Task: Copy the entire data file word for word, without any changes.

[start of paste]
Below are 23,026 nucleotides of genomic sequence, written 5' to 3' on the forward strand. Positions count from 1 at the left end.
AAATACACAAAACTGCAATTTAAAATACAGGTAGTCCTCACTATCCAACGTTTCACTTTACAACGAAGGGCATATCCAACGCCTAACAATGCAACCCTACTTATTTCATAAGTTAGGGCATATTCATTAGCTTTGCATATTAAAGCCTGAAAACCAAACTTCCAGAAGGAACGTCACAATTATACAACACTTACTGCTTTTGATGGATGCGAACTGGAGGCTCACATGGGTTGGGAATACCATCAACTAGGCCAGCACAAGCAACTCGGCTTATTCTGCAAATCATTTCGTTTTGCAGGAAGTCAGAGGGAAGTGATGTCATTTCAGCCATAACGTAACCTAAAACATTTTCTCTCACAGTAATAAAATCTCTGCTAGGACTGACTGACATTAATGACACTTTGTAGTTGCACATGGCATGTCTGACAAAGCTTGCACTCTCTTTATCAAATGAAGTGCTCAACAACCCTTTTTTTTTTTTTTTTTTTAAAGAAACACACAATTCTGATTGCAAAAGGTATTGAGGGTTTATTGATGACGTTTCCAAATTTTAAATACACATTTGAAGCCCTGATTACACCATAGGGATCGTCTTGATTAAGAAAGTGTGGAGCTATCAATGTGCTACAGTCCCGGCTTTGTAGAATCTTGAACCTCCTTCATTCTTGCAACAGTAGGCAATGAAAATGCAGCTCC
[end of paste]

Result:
Below are 23,026 nucleotides of genomic sequence, written 5' to 3' on the forward strand. Positions count from 1 at the left end.
AAATACACAAAACTGCAATTTAAAATACAGGTAGTCCTCACTATCCAACGTTTCACTTTACAACGAAGGGCATATCCAACGCCTAACAATGCAACCCTACTTATTTCATAAGTTAGGGCATATTCATTAGCTTTGCATATTAAAGCCTGAAAACCAAACTTCCAGAAGGAACGTCACAATTATACAACACTTACTGCTTTTGATGGATGCGAACTGGAGGCTCACATGGGTTGGGAATACCATCAACTAGGCCAGCACAAGCAACTCGGCTTATTCTGCAAATCATTTCGTTTTGCAGGAAGTCAGAGGGAAGTGATGTCATTTCAGCCATAACGTAACCTAAAACATTTTCTCTCACAGTAATAAAATCTCTGCTAGGACTGACTGACATTAATGACACTTTGTAGTTGCACATGGCATGTCTGACAAAGCTTGCACTCTCTTTATCAAATGAAGTGCTCAACAACCCTTTTTTTTTTTTTTTTTTTAAAGAAACACACAATTCTGATTGCAAAAGGTATTGAGGGTTTATTGATGACGTTTCCAAATTTTAAATACACATTTGAAGCCCTGATTACACCATAGGGATCGTCTTGATTAAGAAAGTGTGGAGCTATCAATGTGCTACAGTCCCGGCTTTGTAGAATCTTGAACCTCCTTCATTCTTGCAACAGTAGGCAATGAAAATGCAGCTCC